Seed bank longevity and age to reproductive maturity of Calotropis procera (Aiton) WT Aiton in the dry tropics of northern Queensland

Bebawi, Faiz F., Campbell, Shane D. and Mayer, Robert J. (2015) Seed bank longevity and age to reproductive maturity of Calotropis procera (Aiton) WT Aiton in the dry tropics of northern Queensland. Rangeland Journal, 37 3: 239-247. doi:10.1071/RJ14130


Author Bebawi, Faiz F.
Campbell, Shane D.
Mayer, Robert J.
Title Seed bank longevity and age to reproductive maturity of Calotropis procera (Aiton) WT Aiton in the dry tropics of northern Queensland
Formatted title
Seed bank longevity and age to reproductive maturity of Calotropis procera (Aiton) WT Aiton in the dry tropics of northern Queensland
Journal name Rangeland Journal   Check publisher's open access policy
ISSN 1036-9872
1834-7541
Publication date 2015-01-01
Year available 2015
Sub-type Article (original research)
DOI 10.1071/RJ14130
Open Access Status Not yet assessed
Volume 37
Issue 3
Start page 239
End page 247
Total pages 9
Place of publication Clayton, VIC, Australia
Publisher C S I R O Publishing
Language eng
Formatted abstract
Understanding the reproductive biology of Calotropis procera (Aiton) W.T. Aiton, an invasive weed of northern Australia, is critical for development of effective management strategies. Two experiments are reported on. In Experiment 1 seed longevity of C. procera seeds, exposed to different soil type (clay and river loam), pasture cover (present and absent) and burial depth (0, 2.5, 10 and 20 cm) treatments were examined. In Experiment 2 time to reach reproductive maturity was studied. The latter experiment included its sister species, C. gigantea (L.) W.T. Aiton, for comparison and two separate seed lots were tested in 2009 and 2012 to determine if exposure to different environmental conditions would influence persistence. Both seed lots demonstrated a rapid decline in viability over the first 3 months and declined to zero between 15 and 24 months after burial. In Experiment 1, longevity appeared to be most influenced by rainfall patterns and associated soil moisture, burial depth and soil type, but not the level of pasture cover. Experiment 2 showed that both C. procera and C. gigantea plants could flower once they had reached an average height of 85 cm. However, they differed significantly in terms of basal diameter at first flowering with C. gigantea significantly smaller (31 mm) than C. procera (45 mm). On average, C. gigantea flowered earlier (125 days vs 190 days) and set seed earlier (359 days vs 412 days) than C. procera. These results suggest that, under similar conditions to those that prevailed in the present studies, land managers could potentially achieve effective control of patches of C. procera in 2 years if they are able to kill all original plants and treat seedling regrowth frequently enough to prevent it reaching reproductive maturity. This suggested control strategy is based on the proviso that replenishment of the seed bank is not occurring from external sources (e.g. wind and water dispersal).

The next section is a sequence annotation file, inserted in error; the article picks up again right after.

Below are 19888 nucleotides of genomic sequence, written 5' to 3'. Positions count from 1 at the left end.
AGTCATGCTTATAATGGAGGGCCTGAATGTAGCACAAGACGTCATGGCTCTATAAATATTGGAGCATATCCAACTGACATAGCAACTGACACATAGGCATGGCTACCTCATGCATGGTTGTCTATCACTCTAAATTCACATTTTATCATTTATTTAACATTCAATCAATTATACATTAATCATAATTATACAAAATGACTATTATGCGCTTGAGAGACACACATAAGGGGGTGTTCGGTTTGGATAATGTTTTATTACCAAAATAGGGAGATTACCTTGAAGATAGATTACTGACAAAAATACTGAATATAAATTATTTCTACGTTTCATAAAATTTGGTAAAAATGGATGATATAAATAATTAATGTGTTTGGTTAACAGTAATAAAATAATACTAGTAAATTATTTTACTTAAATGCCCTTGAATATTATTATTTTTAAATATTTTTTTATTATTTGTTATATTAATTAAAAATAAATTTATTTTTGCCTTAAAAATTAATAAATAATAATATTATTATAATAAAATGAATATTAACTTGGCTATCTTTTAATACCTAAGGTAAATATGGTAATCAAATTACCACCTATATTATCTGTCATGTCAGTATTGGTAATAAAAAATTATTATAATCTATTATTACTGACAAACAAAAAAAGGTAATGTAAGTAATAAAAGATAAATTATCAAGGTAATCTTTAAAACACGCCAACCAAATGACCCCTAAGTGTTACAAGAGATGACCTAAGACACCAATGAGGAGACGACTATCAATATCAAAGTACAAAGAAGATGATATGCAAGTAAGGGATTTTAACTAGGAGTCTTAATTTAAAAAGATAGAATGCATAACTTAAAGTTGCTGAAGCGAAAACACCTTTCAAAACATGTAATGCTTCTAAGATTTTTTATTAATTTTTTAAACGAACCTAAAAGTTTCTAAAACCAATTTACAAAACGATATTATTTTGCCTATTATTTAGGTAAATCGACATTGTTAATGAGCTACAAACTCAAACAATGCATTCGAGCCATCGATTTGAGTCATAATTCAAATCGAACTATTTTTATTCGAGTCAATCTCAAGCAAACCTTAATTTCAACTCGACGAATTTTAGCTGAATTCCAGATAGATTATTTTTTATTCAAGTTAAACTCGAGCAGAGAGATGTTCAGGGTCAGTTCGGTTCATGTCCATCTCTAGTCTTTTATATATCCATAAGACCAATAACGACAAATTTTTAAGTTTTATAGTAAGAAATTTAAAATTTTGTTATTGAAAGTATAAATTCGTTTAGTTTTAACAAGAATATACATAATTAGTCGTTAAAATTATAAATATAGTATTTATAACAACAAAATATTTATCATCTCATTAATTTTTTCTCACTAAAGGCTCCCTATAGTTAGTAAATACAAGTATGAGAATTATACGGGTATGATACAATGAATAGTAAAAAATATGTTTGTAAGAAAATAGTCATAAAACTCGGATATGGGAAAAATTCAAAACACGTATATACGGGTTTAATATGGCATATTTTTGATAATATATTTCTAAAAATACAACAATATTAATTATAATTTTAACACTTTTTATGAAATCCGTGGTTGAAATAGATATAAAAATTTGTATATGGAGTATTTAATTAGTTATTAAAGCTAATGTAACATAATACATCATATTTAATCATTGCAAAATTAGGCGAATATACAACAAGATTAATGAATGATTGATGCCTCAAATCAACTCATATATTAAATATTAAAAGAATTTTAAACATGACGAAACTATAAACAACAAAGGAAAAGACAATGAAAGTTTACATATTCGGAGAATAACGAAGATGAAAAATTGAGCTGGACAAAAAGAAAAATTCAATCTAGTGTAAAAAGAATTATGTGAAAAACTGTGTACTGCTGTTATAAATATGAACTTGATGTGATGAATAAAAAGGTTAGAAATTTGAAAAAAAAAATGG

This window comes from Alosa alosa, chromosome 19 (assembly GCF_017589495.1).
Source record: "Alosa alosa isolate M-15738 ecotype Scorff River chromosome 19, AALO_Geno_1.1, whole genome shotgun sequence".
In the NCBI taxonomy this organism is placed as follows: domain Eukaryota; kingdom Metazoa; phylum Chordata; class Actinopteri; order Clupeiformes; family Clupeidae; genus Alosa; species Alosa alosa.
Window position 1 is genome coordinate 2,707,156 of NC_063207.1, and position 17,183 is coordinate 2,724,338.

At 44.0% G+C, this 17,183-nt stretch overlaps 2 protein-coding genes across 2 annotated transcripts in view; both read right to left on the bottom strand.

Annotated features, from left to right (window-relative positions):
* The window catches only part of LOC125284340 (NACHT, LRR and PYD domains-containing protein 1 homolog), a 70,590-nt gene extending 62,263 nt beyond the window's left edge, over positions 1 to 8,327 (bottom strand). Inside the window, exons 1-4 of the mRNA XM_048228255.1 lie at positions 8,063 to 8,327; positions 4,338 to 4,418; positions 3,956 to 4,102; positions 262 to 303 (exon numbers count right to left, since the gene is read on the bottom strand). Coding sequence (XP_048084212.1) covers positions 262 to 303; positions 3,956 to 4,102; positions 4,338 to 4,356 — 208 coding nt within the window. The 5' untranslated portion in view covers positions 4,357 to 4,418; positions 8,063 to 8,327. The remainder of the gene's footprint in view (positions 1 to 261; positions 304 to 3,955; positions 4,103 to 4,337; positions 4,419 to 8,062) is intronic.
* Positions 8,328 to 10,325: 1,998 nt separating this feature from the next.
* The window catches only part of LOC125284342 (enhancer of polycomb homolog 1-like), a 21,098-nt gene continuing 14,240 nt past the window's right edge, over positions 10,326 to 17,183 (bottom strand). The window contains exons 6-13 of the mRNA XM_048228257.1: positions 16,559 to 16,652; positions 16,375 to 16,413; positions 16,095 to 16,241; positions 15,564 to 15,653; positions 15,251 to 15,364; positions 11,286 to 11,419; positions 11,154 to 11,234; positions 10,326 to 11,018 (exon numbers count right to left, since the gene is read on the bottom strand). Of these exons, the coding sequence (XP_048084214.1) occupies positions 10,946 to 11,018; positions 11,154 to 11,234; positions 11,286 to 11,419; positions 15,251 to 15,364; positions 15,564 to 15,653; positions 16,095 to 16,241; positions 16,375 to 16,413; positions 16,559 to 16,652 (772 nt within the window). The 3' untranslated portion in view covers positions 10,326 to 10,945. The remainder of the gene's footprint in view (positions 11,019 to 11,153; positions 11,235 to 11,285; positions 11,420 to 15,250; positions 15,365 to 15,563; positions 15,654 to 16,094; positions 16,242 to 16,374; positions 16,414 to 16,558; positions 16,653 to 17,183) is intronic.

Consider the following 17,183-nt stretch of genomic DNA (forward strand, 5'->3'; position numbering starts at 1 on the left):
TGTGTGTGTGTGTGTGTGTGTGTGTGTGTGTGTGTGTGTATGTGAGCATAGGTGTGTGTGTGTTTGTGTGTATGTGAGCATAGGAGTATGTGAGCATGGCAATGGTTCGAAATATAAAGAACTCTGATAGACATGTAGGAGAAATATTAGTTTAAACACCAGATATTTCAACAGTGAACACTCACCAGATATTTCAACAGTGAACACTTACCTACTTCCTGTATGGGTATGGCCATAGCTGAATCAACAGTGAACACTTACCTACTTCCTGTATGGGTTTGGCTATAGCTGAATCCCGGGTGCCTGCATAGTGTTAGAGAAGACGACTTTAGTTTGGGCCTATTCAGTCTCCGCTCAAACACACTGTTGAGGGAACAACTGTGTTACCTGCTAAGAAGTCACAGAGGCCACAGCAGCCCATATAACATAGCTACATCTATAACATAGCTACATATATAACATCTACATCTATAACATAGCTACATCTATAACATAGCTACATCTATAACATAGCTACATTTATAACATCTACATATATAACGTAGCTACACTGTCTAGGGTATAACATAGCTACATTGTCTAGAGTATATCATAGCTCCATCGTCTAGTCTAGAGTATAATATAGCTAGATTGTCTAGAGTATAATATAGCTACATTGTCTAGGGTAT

Keyword Calotrope
Giant rubber bush
Reproductive maturity
Rubber bush
Seed persistence
Seed viability
Q-Index Code C1
Q-Index Status Provisional Code
Institutional Status Non-UQ

Document type: Journal Article
Sub-type: Article (original research)
Collection: School of Agriculture and Food Sciences
 
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Created: Fri, 04 May 2018, 16:27:34 EST by Shane Campbell on behalf of Learning and Research Services (UQ Library)